Memories Of Michael Jackson's Music

The staff and students of Youth Radio reflect on Michael Jackson's death with personal stories about their relationship with Jackson's music.

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GUY RAZ, host:

We'll end today where we began, with the legacy of Michael Jackson.

In Oakland, California, the staff and students at Youth Radio got together to reminisce about him. Every one of them had a personal story to tell. And 18-year-old Venus Morris started young.

Ms. VENUS MORRIS (Youth Radio): Man, I've been knowing Michael Jackson since I was in my mom's stomach. That's what she used to listen to when I was little, so I was like I'm also...

(Singing) I want to rock with you all night.

Ms. MORRIS: I used to walk around the house singing it when I was little. My mom said it was a Michael Jackson song that was my real first sentence.

Mr. BRANDON McFARLAND (Youth Radio): (Singing) Do you remember the time when we fell in love? Do you remember the time when we first met?

A lot of artists now, you know, they don't write their own material. Their music is manufactured. It's not coming from a genuine place, I don't think. I think everything Michael Jackson did, you felt it. You had no choice but to feel it. He was a poor boy from Gary, Indiana, who grew up in a talented but abusive household.

Ms. BELIA MAYENO SAAVEDRA (Youth Radio): I've always felt sad for, like, the existence that he had. Like, being that famous from when he was little and just being treated like a commodity. What a crazy thing it must be to be like so famous that you don't get to participate in the world.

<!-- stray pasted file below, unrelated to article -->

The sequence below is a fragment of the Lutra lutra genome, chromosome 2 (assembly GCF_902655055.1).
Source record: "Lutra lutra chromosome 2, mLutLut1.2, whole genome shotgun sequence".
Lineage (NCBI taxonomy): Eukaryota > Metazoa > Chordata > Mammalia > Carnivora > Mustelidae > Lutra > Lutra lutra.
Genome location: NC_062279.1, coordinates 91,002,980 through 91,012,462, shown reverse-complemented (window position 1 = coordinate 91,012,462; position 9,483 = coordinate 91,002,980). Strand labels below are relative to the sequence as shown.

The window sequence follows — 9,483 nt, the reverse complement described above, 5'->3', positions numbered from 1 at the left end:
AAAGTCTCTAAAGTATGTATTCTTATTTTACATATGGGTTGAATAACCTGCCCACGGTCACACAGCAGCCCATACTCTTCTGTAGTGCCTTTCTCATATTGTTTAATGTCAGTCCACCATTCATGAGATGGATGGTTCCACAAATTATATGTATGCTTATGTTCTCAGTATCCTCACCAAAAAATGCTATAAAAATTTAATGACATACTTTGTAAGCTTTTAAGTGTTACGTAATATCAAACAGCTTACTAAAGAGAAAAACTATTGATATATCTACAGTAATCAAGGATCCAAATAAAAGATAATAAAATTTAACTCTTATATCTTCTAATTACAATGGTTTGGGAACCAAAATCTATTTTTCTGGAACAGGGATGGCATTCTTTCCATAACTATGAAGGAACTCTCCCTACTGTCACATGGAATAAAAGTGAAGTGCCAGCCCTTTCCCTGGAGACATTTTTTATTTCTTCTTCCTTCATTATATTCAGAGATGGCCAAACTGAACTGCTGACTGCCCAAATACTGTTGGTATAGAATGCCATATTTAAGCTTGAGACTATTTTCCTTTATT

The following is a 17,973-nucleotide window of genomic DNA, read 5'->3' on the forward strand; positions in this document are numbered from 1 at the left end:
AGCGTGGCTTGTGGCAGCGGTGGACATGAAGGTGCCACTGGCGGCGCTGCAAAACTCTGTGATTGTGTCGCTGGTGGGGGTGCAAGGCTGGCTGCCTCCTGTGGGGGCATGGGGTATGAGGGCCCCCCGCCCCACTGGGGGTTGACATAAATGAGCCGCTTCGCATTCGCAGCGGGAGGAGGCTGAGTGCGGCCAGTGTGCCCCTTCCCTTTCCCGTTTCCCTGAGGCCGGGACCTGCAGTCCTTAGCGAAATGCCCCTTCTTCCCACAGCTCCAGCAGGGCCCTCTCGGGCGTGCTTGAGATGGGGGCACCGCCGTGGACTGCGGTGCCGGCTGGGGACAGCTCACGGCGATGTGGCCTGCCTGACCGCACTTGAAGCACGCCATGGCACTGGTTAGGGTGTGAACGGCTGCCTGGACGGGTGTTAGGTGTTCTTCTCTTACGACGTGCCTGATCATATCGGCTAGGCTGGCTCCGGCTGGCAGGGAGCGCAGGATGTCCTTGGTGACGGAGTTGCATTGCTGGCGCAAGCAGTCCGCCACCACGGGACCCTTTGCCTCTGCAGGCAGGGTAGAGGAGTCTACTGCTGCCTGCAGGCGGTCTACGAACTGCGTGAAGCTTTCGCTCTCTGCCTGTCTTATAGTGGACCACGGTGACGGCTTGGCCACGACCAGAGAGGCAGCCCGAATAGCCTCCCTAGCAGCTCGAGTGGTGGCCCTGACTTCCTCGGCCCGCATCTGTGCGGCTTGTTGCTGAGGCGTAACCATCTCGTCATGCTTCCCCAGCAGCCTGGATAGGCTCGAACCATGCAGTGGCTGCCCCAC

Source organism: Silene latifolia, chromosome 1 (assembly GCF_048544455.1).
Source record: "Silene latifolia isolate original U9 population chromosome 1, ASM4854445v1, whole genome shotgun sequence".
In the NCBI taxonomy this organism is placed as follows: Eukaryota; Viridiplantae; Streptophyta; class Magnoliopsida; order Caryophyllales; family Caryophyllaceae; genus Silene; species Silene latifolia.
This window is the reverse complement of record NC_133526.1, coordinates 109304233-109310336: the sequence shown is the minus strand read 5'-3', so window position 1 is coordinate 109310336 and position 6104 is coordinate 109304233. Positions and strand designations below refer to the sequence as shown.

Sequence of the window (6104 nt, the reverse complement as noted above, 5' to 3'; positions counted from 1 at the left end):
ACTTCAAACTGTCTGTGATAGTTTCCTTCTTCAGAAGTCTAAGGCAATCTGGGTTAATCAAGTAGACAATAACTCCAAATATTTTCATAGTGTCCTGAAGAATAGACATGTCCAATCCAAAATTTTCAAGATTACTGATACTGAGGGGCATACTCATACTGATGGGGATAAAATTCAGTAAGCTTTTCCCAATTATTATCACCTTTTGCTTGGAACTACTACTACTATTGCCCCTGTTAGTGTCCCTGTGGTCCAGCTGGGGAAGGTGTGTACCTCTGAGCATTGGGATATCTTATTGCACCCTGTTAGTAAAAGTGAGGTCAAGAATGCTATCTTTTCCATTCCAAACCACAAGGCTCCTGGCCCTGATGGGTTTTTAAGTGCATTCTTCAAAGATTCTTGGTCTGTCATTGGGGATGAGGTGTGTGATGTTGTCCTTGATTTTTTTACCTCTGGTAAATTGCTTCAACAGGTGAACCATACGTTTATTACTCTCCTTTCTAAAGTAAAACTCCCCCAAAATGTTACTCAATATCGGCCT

Ms. MEAGAN KEANE (Youth Radio): His appearance and his almost mutative plastic surgery, I think, is a real byproduct of a sad man. One of my favorite songs is "Man in the Mirror."

(Singing) I'm starting with the man in the mirror. I'm asking him to change his ways...

It's so ironic that it was a song sung by Michael Jackson, because you sort of look at him at the end of his life and, I don't know, his appearance seemed to be somebody that really struggled with looking at himself in the mirror.

(Singing) Take a look at yourself and then make the change.

Mr. PATRICK JOHNSON (Youth Radio): As much as Mike had some really interesting extracurricular issues going on with him, he made great music. You know, I always saw him as being a black dude who was from Gary, Indiana, you know, who made soul music. So, I never really questioned, oh, is Mike black or whatever it is. And I mean, I'm quite certain some people had those conversations. But for me and the people I were around, like, no, he was making, as we would call, black music.

Ms. SAAVEDRA: To me, he sort went to this whole next level, and I think we carried him there. He kind of ceased having personhood a while ago. His fame sort of took him out of the level of personhood. We do some crazy, crazy things to people when they're famous, and that's really sad.

Mr. McFARLAND: Heaven is cracking. Like, heaven is really cracking right now because one of the biggest stars on this planet is up there right about now.

RAZ: That's 23-year-old Brandon McFarland of Oakland, reflecting on the death of Michael Jackson. Before Brandon, we heard from Venus Morris, Belia Mayeno Saavedra, Meagan Keane and Patrick Johnson. Their stories were produced by Youth Radio.

(Soundbite of song "Show You The Way To Go")

THE JACKSON FIVE: (Singing) Ah, let me show you. Let me show you the way to go. I don't know everything but there's something I do know. I know. I know. I've read and heard a lot and now I'm ready to show, that we can come together and think like one. Come together now. Live together underneath the sun. Please, please let me show you.

Let me show you. Let me show you the way to go. Follow me, my friends. Let me show you. Come on. Let me show you the way to go. Just put your trust in me, I'll try not to let you down. Let you down. Let you down. The job is hard to do, but only we work...

RAZ: And that's ALL THINGS CONSIDERED. I'm Guy Raz. Have a great evening.

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